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ETHIOPIA: UNICEF, gov't tackling HIV/AIDS transmission to children

Photo: Anthony Mitchell/IRIN
AIDS warning poster
ADDIS ABABA, 1 May 2003 (PlusNews) - The UN's Children's Fund (UNICEF) and Ethiopian government are tackling mother-to-child transmission of HIV/AIDS, which has
affected as many as 200,000 children in Ethiopia.

UNICEF has joined the ministry of health and the HIV/AIDS Prevention Control Office (HAPCO) to combat transmission of the virus.

"The HIV/AIDS pandemic is having an overwhelming impact on the world's children," said Bjorn Ljungqvist, UNICEF head in Ethiopia. "The vast majority of those children infected were
passed from mother to child during pregnancy, delivery and breastfeeding."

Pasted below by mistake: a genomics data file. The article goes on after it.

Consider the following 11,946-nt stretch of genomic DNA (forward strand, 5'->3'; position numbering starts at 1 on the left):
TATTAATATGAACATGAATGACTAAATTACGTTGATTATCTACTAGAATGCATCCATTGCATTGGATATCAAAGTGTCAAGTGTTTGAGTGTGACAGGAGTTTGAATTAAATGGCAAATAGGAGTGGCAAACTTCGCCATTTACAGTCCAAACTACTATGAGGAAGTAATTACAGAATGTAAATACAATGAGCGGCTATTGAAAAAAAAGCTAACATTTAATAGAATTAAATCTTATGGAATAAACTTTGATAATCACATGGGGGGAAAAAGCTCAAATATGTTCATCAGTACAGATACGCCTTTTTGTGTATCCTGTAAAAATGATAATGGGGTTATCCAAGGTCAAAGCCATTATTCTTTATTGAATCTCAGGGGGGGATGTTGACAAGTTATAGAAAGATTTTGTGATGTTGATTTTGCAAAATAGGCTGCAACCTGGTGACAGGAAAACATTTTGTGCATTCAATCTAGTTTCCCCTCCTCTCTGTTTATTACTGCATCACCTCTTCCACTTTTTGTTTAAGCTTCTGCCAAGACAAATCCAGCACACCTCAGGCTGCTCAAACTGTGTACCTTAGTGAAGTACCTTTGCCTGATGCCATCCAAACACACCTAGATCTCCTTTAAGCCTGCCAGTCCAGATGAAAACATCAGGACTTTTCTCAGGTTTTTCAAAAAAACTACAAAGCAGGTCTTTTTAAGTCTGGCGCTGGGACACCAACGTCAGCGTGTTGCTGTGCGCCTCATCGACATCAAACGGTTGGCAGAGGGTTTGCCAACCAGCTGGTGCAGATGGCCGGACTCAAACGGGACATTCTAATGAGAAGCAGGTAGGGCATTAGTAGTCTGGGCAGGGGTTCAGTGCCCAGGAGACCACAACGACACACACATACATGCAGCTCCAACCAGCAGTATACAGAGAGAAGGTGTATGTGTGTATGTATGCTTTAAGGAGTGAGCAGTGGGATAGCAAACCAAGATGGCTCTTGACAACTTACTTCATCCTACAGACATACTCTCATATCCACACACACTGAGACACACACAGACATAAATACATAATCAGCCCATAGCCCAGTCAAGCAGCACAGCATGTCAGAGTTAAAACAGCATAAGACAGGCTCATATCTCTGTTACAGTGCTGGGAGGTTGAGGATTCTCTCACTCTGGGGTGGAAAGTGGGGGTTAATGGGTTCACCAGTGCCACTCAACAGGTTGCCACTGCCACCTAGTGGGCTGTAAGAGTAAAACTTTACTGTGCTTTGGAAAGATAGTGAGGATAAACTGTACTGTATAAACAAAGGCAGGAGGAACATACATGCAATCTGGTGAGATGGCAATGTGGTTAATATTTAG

UNICEF says around the world some 1,500 unborn or newborn babies are infected with HIV each day. Most of these babies will die before they can celebrate their fifth birthday.

Globally nearly three million children under the age of 15 years are living with HIV/AIDS and 580,000 children died of AIDS in 2001.

"But means exist to reduce the risk of this tragedy," added Ljungqvist.

UNICEF has launched a two week campaign to train HIV/AIDS workers in issues such as voluntary counselling and testing as part of routine antenatal care, as well as safe, affordable infant feeding practices for HIV-positive mothers.

The government is extending help to prevent mother to child transmission, which so far is only available in the capital Addis Ababa. After the training programme is complete, it will
launch four sites countrywide – covering the north, south, east and west of Ethiopia.

Theme (s): Other,

[This report does not necessarily reflect the views of the United Nations]

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